Instead of putting a priority on teaching kids about investing, start teaching them about how to budget. That's really the lesson that most people need to learn. When you look at the housing crisis, a lot of people bought houses they couldn't afford. Or they could afford the house only if they got a mortgage with a low teaser rate. Then they got in trouble when their mortgage rate went up years later.
Budgeting lessons are much more important than investing as a beginning framework. Here's a good example. One of my daughters was planning a party, so I gave her a budget. She wanted a restaurant to cater her party. I said to her, "There's no way you can afford to have it catered." She responded: "Sure I can. How much can it possibly cost?" She found out that the catering costs a lot more than she thought, so she went to Costco to buy appetizers and other food and made the whole thing work within her budget. If you give kids a budget, whether it's for school clothes or a party, it can offer a valuable lesson.
It's also important to stick to a budget when you're in a store with your child and she begs you to buy an impulse item—something she wants now but doesn't need. You shouldn't simply say: "No, you can't have it. We have a limited amount of money because we have a house payment, a car payment, and are saving for your college education. We can't just buy anything we want, any time we want it."
Many parents are hesitant to talk about money with their kids. Some might think that their kids will learn about money in school. Unfortunately, schools generally don't do a good job of teaching kids about personal finance. That's one reason why, as they get older, they're racking up all kinds of credit card debt and buying stuff they shouldn't buy.
When you talk about money with your kids, you don't have to get very detailed about your finances. They don't need to know your exact salary and the amounts you have to pay for your monthly mortgage and car payments and other bills. However, starting in middle school, you should start teaching kids that money is not an unlimited resource.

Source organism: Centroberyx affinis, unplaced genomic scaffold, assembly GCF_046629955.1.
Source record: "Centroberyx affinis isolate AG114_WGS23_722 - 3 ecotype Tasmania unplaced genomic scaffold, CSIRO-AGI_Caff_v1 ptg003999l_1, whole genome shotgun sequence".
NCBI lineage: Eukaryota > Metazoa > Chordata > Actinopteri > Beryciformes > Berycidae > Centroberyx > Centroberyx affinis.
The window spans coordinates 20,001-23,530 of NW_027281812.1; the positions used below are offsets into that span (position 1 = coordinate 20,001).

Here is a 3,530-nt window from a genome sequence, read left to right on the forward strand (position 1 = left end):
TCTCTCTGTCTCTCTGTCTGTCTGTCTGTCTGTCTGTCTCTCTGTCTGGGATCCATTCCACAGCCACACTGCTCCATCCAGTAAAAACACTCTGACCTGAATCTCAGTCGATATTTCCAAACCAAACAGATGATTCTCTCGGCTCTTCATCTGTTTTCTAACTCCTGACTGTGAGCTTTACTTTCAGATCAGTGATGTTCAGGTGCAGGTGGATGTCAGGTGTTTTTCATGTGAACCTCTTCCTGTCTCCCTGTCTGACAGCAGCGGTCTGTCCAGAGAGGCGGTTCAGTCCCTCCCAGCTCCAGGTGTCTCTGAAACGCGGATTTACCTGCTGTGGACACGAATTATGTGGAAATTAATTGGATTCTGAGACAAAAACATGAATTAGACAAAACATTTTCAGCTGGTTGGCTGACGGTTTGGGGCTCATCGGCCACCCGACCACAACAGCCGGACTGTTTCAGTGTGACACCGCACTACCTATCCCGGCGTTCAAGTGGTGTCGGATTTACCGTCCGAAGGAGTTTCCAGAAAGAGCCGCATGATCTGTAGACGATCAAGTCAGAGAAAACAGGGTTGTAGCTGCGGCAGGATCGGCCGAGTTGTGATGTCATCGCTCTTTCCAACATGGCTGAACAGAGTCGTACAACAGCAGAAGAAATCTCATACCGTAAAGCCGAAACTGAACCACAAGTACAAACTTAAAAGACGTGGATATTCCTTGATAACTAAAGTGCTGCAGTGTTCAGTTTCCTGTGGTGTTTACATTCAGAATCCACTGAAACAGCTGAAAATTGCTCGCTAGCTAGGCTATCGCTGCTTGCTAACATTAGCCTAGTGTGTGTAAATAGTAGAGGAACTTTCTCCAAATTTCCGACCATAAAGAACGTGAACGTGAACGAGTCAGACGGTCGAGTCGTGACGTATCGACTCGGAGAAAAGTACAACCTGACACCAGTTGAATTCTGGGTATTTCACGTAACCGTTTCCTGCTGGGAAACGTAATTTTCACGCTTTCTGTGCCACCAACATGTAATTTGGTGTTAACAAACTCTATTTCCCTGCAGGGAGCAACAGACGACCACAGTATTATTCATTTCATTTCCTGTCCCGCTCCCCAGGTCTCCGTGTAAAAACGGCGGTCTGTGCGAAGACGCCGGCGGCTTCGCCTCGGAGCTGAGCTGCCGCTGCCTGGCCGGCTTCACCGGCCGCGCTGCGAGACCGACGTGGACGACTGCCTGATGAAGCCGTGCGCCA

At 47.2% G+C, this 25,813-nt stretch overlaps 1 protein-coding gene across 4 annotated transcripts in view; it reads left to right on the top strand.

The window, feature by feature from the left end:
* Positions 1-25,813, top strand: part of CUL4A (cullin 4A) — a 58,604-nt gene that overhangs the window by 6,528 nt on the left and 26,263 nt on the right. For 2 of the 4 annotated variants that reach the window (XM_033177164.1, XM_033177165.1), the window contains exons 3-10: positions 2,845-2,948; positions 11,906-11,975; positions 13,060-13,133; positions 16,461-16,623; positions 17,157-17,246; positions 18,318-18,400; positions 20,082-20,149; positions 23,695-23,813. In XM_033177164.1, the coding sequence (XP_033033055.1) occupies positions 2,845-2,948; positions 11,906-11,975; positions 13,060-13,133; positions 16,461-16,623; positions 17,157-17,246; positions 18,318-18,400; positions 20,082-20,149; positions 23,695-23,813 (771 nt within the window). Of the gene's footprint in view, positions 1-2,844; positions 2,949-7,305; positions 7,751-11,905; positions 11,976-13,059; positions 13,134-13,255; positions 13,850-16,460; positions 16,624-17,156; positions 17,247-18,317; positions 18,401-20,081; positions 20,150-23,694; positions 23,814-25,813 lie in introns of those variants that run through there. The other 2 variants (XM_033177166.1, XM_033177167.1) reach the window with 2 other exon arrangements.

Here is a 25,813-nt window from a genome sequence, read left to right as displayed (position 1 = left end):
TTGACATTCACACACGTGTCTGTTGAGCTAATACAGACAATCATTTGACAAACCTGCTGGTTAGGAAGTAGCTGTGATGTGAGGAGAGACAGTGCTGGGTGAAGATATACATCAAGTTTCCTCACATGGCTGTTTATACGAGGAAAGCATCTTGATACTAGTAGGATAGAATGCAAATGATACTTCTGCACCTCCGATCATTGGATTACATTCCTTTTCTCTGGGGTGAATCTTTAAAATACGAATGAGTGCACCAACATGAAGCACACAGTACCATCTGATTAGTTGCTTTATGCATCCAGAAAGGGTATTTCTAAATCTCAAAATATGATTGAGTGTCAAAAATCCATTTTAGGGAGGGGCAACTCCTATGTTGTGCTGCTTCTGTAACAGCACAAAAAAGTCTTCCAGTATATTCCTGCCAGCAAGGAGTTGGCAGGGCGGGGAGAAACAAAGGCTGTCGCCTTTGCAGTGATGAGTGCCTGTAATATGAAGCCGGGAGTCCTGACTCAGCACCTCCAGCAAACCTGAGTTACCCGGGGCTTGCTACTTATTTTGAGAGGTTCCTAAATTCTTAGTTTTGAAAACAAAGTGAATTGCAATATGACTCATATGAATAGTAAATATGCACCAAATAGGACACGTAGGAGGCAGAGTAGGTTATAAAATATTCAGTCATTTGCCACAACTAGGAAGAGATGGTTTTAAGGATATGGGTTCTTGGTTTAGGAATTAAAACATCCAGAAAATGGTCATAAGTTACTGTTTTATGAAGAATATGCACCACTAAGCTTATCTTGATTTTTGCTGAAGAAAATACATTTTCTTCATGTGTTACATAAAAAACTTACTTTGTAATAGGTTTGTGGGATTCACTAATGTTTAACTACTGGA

Here's how you can explain it to your children: "I make a certain amount of money at my job. When I get paid, the government takes money out of my paycheck, typically about one-third of it, for taxes. So now I have about two-thirds of my paycheck left. Then the first thing I have to do is make our house payment, because it's important that we have a roof over our heads. Then I have to pay the monthly bills to cover gas, electric, water, phones, and cable. I also have car payments each month. And if I don't pay them, the bank will take our cars. Then we have some money left over. I want to you to understand that if I buy this for you, that means we can't buy something else because our money is a limited resource."
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You can give kids a weekly or monthly allowance. The problem is, it doesn't teach them budgeting. Their food and shelter expenses are already taken care of. Kids can pay for certain things with their allowance—like going to a movie or getting treats at the mall—so they do have to make some choices about how to spend their allowance, but it's really not budgeting like they're going to have to do someday when they're financially independent and on their own.
Saving money is hard. Kids have to learn that if they buy something today, they won't be able to pay for something else. When they get older, if they buy something with a credit card because they don't have enough cash, and then make a habit of it, they can ultimately build up a lot of bad debt and get into financial trouble. Teach your kids that many things are worth waiting for. If they really want to buy that awesome new phone or pair of jeans, they should save money and pay cash for it.
If you offer simple advice about how to keep on a budget, your kids will thank you for this valuable lesson later in life.
Adam Bold is the founder of The Mutual Fund Store, which provides fee-only investment advice with locations coast to coast. He's also host of The Mutual Fund Show, a call-in radio program broadcast across the country. Bold is author of the book The Bold Truth about Investing (April 2009). Bold is Chief Investment Officer of The Mutual Fund Research Center, an SEC-registered investment adviser, which provides mutual fund and asset allocation recommendations, and research to stores in The Mutual Fund Store system.